From the #1 New York Times bestselling author of the Man Booker Prize-winning novel Lincoln in the Bardo and the story collection Tenth of December , a 2013 National Book Award Finalist for Fiction.
Talking candy bars, baby geniuses, disappointed mothers, castrated dogs, interned teenagers, and moral fables--all in this hilarious and heartbreaking collection from an author hailed as the heir to Kurt Vonnegut and Thomas Pynchon.
"The first thing you ought to know is that Saunders is the funniest writer in America... [But] Saunders's laughs are a cover, a diversion, beneath which reside some profoundly serious intentions regarding the morality of how we live and hte power of love and immanent death to transform us into vastly better creatures... I can't think of another writer who would try to do what Saunders is doing, or anything close to it. This is an important book."-- The Nation
"Saunders is a hilarious, wicked, and pitch-perfect satirist of our times, of course, but for a satirist he has a whole lot of heart."-- Esquire
I can speak!
My flamboyant grandson
The red bow
Brad Carrigan, American
"The most unnerving fiction boldly envisions the dire consequences of our most hubristic tendencies: our bottomless greed, maniacal competitiveness, hyper-materialism, environmental obliviousness, spiritual callousness, and fear of being different. Following in the footsteps of Orwell, Bradbury, and Atwood, Saunders writes shrewd, off-the-charts speculative fiction, leading a coterie of similarly inclined short story writers that includes Scott Bradfield, Judy Budnitz, and David Foster Wallace. In his third savagely imaginative collection, his most riveting to date, he considers various forms of diabolical persuasion in a techno-colonized world in which advertising governs every aspect of life. Junk-food products are alive and aggressive, and people and animals are either subjected to cruel experiments or forced to live within the confines of commercials and television vignettes featuring rampant cartoonlike violence. Coercion, brainwashing, peer pressure--all are fiendishly engineered to ensure that the repressed and medicated populace wants only comfort and the latest products, and that any rogue intimations of morality and empathy are swiftly crushed. Funny, creepy, mournful, and outraged, Saunder's ingenious and superbly crafted satirical stories blaze like warning lights on the road to hell. --Donna Seaman Copyright 2006 Booklist"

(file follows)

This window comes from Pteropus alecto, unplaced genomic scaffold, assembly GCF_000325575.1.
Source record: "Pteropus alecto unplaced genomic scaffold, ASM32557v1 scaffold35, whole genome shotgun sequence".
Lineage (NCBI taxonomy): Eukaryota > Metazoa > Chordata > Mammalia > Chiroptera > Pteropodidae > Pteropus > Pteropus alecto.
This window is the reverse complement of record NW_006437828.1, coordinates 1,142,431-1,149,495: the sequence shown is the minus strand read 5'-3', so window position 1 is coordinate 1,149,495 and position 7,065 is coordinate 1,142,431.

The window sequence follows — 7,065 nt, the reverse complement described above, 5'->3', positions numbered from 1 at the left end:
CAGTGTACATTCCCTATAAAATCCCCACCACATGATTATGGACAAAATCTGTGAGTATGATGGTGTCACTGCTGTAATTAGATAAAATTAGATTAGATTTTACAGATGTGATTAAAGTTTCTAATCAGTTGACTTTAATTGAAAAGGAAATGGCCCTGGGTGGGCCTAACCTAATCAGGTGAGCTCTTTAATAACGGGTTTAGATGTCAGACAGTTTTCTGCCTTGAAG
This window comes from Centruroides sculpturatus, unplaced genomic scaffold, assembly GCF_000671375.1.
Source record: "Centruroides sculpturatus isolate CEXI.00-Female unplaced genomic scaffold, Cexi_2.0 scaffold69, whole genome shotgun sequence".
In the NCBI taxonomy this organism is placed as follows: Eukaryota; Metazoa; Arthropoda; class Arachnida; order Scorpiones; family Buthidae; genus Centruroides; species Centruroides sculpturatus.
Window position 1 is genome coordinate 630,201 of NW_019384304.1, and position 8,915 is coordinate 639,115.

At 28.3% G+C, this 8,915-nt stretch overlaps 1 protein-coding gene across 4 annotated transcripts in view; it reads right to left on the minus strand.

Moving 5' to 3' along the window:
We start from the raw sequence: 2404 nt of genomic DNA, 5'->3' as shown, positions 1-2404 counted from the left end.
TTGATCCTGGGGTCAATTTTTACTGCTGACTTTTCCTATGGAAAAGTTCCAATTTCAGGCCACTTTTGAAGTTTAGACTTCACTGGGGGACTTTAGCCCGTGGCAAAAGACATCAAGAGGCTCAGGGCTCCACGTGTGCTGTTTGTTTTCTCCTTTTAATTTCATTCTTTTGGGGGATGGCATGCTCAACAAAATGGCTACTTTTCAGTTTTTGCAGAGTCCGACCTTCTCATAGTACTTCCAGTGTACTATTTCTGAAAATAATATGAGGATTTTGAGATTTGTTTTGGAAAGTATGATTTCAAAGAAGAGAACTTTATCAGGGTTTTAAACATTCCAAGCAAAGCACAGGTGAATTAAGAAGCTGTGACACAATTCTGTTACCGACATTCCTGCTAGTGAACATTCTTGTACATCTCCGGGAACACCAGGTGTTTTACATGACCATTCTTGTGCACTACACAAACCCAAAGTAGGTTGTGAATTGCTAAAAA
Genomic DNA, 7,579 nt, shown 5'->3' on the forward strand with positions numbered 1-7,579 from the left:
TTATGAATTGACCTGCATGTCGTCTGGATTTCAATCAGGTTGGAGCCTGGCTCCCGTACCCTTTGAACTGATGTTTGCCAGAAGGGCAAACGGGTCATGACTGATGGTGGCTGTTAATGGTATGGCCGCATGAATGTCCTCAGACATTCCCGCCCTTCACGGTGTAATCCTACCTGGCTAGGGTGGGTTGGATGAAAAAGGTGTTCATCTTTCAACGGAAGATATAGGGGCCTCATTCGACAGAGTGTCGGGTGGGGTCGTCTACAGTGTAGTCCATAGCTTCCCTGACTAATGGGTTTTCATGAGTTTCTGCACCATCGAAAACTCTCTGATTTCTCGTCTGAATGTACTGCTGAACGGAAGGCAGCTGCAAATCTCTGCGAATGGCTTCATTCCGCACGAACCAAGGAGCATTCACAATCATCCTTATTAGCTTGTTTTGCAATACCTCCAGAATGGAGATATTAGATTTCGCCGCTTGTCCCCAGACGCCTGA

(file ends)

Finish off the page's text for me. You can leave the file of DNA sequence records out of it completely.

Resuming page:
From Booklist, Copyright (c) American Library Association. Used with permission.
Publisher's Weekly Review:
"Following his superb story collections Civilwarland in Bad Decline (1996) and Pastoralia (1999), as well as last year's novella The Brief and Frightening Reign of Phil, Saunders reaffirms his sharp, surreal vision of contemporary, media-saturated life, but keeps most of the elements within his familiar bandwidth. In the sweetly acerbic "My Flamboyant Grandson," a family trip through Times Square is overwhelmed by pop-up advertisements. In "Jon," orphans get sold to a market research firm and become famous as "Tastemakers & Trendsetters" (complete with trading cards). "CommComm" concerns an air force PR flunky living with the restless souls of his parents while covering for a spiraling crisis at work. The more conventionally grounded stories are the most compelling: one lingers over a bad Christmas among Chicago working stiffs, another follows a pair of old Russian-Jewish women haunted by memories of persecution. Others collapse under the weight of too much wit (the title story especially), and a few are little more than exercises in patience ("93990," "My Amendment"). But Saunders's vital theme-the persistence of humanity in a vacuous, nefarious marketing culture of its own creation-comes through with subtlety and fresh turns. (May) (c) Copyright PWxyz, LLC. All rights reserved"
(c) Copyright PWxyz, LLC. All rights reserved
|| New York :Riverhead Books,©2006.
228 pages ; 22 cm